Dual FDIs boost and global reckoning with PMB govt




President Muhammadu Buhari

But for the frightening security challenges laden with political undertones threatening lives and properties across the country, President Muhammadu Buhari would have been rated as the happiest leader in the world today.

Basically, two major reasons are responsible for my whole hearted conclusion.

One, the country got a big boost in its foreign direct investments, FDIs, recently when Microsoft Corporation promised to create an African Development Centre in Nigeria worth $200 million.

Two, the USA government is building a new $537 million consulate on reclaimed land in Lagos, Nigeria. It’s its biggest consulate in the world.

President Buhari had in Abuja said, “Nigeria stands poised to welcome more initiatives and investments in digital technology, while appreciating Microsoft for siting its engineering hub in Nigeria”

Receiving the President of Microsoft Corporation, Brad Smith, who was accompanied by Minister of Communication and Digital Economy, Professor Isa Ali Pantami, the president said: “I have been informed that the African Development Centre in Nigeria is Microsoft’s first engineering hub in Africa”

Most significant is the fact that Microsoft’s skilling initiative will train five million citizens and provide 27,000 jobs over the next three years.

While commending the company for the initiatives, President Buhari told the visiting Microsoft team that as the largest economy and most populous country in Africa, “Nigeria was positioned to play a strategic role in the global technology ecosystem and seek the right partnerships to harness the potentials.”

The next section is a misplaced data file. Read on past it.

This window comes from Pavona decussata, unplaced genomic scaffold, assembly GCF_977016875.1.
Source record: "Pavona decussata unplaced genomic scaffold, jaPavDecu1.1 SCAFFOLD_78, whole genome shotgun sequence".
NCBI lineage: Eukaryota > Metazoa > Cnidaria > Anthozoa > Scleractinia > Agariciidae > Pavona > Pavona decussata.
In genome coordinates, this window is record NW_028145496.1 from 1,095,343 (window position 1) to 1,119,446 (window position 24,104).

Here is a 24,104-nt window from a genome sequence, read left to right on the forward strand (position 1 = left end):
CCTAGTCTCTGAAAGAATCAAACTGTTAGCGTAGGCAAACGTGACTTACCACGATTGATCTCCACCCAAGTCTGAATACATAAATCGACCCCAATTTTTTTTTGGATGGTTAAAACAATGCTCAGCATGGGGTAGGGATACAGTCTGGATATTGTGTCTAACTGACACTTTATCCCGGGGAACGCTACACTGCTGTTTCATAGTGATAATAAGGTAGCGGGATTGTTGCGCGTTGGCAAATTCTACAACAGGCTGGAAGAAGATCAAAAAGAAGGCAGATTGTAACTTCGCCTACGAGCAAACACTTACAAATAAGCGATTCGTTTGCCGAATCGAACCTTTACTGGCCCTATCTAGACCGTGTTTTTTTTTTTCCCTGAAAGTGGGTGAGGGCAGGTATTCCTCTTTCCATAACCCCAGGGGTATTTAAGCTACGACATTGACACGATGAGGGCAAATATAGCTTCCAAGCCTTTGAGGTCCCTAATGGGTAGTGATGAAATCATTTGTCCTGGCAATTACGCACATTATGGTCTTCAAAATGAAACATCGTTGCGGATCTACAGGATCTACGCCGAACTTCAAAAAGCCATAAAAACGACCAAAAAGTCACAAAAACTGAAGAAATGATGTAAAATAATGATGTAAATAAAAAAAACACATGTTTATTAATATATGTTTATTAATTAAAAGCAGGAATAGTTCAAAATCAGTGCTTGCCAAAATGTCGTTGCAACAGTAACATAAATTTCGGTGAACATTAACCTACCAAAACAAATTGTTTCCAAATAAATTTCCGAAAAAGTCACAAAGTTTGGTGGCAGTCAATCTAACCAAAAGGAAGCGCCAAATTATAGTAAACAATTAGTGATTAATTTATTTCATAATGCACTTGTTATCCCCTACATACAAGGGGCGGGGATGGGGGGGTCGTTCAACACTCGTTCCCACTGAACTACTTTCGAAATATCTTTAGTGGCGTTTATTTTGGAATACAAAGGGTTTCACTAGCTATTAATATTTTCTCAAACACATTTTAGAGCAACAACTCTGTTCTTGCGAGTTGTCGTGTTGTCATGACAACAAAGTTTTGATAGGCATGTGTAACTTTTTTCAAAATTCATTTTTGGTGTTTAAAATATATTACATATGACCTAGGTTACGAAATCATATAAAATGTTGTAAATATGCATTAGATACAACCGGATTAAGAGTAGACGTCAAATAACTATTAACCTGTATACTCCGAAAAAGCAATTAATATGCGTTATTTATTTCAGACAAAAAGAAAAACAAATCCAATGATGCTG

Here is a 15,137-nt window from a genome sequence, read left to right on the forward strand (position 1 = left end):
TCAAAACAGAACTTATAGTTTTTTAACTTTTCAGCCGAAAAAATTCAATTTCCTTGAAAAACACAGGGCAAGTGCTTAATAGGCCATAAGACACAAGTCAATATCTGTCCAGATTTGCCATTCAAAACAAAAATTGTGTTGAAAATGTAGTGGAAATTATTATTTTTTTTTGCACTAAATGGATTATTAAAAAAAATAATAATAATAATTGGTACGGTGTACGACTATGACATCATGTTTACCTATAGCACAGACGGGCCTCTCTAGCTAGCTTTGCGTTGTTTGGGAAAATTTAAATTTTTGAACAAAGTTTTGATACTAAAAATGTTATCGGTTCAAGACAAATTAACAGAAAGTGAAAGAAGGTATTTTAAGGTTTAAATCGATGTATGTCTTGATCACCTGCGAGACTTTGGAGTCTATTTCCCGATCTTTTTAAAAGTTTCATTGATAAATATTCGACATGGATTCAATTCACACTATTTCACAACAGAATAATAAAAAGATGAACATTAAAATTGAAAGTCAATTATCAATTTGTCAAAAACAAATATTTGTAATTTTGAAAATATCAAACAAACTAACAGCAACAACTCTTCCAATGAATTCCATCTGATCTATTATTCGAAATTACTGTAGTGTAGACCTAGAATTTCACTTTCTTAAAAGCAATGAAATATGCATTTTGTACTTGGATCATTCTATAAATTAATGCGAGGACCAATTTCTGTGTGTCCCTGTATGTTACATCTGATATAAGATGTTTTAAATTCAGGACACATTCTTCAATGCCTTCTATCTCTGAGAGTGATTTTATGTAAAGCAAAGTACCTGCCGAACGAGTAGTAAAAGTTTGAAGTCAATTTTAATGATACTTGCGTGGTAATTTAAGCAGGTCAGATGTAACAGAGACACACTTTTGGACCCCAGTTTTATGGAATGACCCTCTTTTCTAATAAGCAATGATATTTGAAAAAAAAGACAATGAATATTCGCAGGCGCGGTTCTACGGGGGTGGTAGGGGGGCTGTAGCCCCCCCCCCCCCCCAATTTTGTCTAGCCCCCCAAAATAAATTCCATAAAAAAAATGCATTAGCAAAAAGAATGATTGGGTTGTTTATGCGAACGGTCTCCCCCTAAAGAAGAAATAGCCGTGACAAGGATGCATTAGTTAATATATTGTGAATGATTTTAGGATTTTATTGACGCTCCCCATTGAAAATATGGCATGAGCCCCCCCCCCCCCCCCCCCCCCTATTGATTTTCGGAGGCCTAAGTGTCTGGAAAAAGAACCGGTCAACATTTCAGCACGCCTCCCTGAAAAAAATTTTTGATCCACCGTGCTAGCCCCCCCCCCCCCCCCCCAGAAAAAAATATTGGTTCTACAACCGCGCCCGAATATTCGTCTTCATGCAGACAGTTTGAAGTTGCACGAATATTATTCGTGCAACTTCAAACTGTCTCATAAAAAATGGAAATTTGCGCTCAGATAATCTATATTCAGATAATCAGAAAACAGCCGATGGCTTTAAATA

It is on record that Nigeria had shown great commitment in providing conducive environment for investors and the massive jump in the Global Ease of Doing Business Ranking was proof that the efforts were yielding positive results.

This is further confirmed by Nigeria’s emphasis on the development of its Digital Economy which has positioned it as a fastest growing sector of its economy in 2020.

The country’s information and communications technology sector played a very important role in supporting the country’s early exit of the recession triggered by the COVID-19 pandemic.

Like President Buhari noted, Nigeria is
keen to build on the momentum as it continues to implement the National Digital Economy Policy and Strategy, along with other related policies.

It is therefore not doubtful that apart from partnership in the area of skills building Nigeria looks forward to further partnerships that will support its digital infrastructure and innovation ecosystem, with regard to emerging technologies.

Emerging technologies play a key role in digital transformation in the Fourth Industrial Revolution and that a number of indigenous companies in the country have developed very useful solutions.

Professor Pantami had disclosed that 320,000 Nigerians have also been trained on digital skills by the technology company, Microsoft. Also, Microsoft will step up its empowerment of Nigerians by training five million more persons in the future.

A second boost to Nigeria’s economy is the building of a new $537 million consulate of the USA on reclaimed land in Lagos, Nigeria.

To be located at Eko Atlantic, the four square miles of land reclaimed from the Atlantic Ocean will also feature residential and commercial properties.

Designed by Ennead, a New York architecture firm, the consulate is expected to take up 50,000 square meters of space and employ 2,500 Nigerian citizens in various roles from engineering, construction and administration.

The US said about $95 million will be invested in the local economy as a result of the project, set for completion in 2027.

Though the US already has a consulate office in Lagos, in addition to its embassy in Abuja, it decided to build another “consulate campus” to honour the vibrant relationship between the United States and Nigeria and communicate the spirit of American democracy, transparency and openness.

Expected to be the largest US consulate in the world and gives the Eko Atlantic project, which started in 2008 and intended as an international financial center, an endorsement from a major government.

Indeed there is no gainsaying in the fact that the two projects are watershed in the PMB admistration’s efforts in attracting FDI into the country.

Further more, it is a confirmation of the confidence the USA government and Microsoft repose in the PMB administration in pursuing a multi faceted, transparent economic development agenda for the country.
Ilallah writes from Abuja.

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